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Identity and culturally-defined methods of adaptation among the Wadandi people of southwestern Australia

Guilfoyle, David R; Mitchell, Myles; Webb, Wayne

Description

This paper examines the relationship between social identity and ‘culturally defined methods of adaptation’ (CDMA) to change. Based on a case study of the Wadandi people of southwestern Australia, the spatial analysis of pre- and postcolonial settlement patterns is examined and integrated with oral histories. The purpose is to understand and document the strategies employed by the Wadandi people to maintain independence and cultural vitality in the face of massive social and economic upheaval...[Show more]

dc.contributor.authorGuilfoyle, David R
dc.contributor.authorMitchell, Myles
dc.contributor.authorWebb, Wayne
dc.date.accessioned2016-02-24T22:40:45Z
dc.identifier.isbn9783319096889
dc.identifier.urihttp://hdl.handle.net/1885/98429
dc.description.abstractThis paper examines the relationship between social identity and ‘culturally defined methods of adaptation’ (CDMA) to change. Based on a case study of the Wadandi people of southwestern Australia, the spatial analysis of pre- and postcolonial settlement patterns is examined and integrated with oral histories. The purpose is to understand and document the strategies employed by the Wadandi people to maintain independence and cultural vitality in the face of massive social and economic upheaval associated with intensive colonialism. This paper argues that understanding these strategies is central to understanding both the pre- and post-contact cultural landscape and the associated range of heritage values that includes a central concept of identity. More so, the very process of engaging with archaeologists in this way, it is argued, represents another form of controlling and protecting the heritage process in a manner that strips away at the inherent colonial tendencies of the discipline itself. At a practical level, the process allows archaeologists to incorporate aspects of identity and CDMA, that simultaneously allows for the constant articulation of identity during the assessment process, and ultimately the development of more holistic significance assessments for greater protection of places and the associated values.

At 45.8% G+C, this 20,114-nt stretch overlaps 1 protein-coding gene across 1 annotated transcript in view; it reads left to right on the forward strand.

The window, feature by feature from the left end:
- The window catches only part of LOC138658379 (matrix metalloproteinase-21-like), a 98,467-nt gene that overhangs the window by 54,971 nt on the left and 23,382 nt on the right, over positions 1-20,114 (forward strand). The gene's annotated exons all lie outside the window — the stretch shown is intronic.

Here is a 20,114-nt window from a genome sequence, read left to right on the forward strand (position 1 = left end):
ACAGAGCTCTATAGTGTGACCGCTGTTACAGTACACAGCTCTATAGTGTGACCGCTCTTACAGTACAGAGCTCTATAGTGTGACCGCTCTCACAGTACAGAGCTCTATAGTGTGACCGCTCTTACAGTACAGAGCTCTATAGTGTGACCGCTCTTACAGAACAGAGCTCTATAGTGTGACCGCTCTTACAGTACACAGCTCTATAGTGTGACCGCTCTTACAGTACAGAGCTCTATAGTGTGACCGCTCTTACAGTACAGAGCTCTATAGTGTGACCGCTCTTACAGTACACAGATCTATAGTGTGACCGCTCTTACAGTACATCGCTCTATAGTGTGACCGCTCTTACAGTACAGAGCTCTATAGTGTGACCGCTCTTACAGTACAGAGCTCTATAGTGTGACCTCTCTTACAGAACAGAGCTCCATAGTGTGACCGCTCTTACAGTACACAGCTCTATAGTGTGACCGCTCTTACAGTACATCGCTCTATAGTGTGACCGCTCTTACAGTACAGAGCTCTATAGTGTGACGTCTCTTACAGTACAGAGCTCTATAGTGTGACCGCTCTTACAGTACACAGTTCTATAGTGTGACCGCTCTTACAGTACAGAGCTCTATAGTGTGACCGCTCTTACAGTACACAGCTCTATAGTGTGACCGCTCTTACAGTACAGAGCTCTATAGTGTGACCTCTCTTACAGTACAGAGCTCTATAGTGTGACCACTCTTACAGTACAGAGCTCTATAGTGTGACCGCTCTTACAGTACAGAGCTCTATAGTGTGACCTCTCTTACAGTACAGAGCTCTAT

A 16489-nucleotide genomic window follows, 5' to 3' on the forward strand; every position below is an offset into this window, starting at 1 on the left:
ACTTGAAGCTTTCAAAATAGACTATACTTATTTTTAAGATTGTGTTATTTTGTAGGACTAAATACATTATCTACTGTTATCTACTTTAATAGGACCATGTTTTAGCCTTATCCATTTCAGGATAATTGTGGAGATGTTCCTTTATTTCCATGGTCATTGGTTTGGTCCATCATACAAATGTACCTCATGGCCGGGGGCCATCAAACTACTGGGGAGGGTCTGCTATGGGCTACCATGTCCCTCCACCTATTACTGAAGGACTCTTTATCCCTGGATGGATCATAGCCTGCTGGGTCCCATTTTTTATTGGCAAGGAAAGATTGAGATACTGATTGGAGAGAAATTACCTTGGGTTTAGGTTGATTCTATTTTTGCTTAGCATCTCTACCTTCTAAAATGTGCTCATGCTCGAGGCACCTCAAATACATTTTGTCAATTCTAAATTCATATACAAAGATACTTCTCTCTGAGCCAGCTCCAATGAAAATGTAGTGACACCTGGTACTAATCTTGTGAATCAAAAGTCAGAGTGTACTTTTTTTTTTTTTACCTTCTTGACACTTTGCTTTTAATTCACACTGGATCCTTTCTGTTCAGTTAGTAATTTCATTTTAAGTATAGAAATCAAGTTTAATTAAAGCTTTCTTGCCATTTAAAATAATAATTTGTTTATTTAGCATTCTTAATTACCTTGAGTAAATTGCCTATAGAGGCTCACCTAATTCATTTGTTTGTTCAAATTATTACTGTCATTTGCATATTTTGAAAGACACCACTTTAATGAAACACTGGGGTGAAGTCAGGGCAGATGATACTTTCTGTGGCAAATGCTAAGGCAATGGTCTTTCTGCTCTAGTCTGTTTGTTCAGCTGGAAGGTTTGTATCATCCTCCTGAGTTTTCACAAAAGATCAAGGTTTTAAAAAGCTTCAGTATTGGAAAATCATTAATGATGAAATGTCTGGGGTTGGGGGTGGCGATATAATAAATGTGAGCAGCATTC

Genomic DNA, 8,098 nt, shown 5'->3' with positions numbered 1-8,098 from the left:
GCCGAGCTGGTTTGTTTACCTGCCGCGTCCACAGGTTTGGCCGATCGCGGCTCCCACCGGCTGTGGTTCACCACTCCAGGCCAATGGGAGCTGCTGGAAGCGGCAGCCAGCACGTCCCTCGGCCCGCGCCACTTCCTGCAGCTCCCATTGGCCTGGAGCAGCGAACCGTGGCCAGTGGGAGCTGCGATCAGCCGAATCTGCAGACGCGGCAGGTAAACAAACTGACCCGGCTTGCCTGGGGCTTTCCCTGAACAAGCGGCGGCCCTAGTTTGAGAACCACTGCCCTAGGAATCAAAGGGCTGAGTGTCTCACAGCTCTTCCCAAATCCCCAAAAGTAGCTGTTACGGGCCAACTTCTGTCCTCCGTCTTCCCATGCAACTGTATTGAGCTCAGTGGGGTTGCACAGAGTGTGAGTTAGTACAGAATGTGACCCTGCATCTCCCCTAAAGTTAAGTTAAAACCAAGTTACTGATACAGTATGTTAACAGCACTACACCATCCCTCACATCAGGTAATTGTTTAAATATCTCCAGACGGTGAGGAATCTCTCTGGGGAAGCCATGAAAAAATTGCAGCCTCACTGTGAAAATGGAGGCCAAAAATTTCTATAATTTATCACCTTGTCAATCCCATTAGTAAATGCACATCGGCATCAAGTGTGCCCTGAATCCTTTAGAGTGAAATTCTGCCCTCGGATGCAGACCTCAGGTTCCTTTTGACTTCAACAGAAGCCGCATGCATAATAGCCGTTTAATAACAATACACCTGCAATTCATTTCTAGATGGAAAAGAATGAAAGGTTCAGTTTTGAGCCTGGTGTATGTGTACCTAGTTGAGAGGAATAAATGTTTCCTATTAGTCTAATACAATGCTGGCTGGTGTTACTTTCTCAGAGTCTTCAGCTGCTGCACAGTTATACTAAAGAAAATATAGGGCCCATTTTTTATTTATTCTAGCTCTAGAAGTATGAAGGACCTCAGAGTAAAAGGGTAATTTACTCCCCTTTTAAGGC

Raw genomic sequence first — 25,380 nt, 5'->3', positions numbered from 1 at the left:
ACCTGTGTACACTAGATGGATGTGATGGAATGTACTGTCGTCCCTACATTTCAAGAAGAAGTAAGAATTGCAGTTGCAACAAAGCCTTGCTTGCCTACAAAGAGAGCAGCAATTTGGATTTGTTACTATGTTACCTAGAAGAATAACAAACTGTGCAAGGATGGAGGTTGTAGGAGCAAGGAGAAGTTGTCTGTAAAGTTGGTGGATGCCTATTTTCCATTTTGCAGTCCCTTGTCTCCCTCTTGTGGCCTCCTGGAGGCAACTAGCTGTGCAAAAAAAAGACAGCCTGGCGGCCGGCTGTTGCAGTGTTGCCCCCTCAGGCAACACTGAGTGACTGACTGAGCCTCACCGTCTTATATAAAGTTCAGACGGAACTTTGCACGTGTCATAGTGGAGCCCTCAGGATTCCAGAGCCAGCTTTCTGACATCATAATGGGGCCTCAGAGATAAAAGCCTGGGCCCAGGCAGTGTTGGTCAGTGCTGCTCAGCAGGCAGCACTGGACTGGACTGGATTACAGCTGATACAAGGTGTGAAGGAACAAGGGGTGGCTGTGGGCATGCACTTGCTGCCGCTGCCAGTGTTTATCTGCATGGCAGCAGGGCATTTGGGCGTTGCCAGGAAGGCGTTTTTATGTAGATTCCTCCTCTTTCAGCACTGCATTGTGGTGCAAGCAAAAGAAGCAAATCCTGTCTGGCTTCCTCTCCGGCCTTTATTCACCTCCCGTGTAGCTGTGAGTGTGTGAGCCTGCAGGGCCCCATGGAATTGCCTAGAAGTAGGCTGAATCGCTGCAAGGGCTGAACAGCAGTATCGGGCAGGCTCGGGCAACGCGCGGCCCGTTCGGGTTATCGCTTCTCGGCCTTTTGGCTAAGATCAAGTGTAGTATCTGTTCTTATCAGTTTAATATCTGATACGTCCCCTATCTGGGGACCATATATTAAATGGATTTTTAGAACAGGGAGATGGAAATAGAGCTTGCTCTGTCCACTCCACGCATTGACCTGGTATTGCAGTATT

dc.publisherSpringer
dc.relation.ispartofIdentity and Heritage: Contemporary Challenges in a Globalized World
dc.relation.isversionof1st Edition
dc.titleIdentity and culturally-defined methods of adaptation among the Wadandi people of southwestern Australia
dc.typeBook chapter
local.description.notesImported from ARIES
local.description.refereedYes
dc.date.issued2015
local.identifier.absfor210101 - Aboriginal and Torres Strait Islander Archaeology
local.identifier.absfor160101 - Anthropology of Development
local.identifier.ariespublicationu1015647xPUB20
local.type.statusPublished Version
local.contributor.affiliationGuilfoyle, David R, Western Australian Museum
local.contributor.affiliationMitchell, Myles, Other Non-College Academic, ANU
local.contributor.affiliationWebb, Wayne, Centre of Excellence in Natural Resource Management
local.description.embargo2037-12-31
local.bibliographicCitation.startpage85
local.bibliographicCitation.lastpage96
local.identifier.absseo950302 - Conserving Aboriginal and Torres Strait Islander Heritage
local.identifier.absseo950503 - Understanding Australia's Past
local.identifier.absseo950304 - Conserving Intangible Cultural Heritage
dc.date.updated2016-02-24T09:50:31Z
local.bibliographicCitation.placeofpublicationCham
CollectionsANU Research Publications

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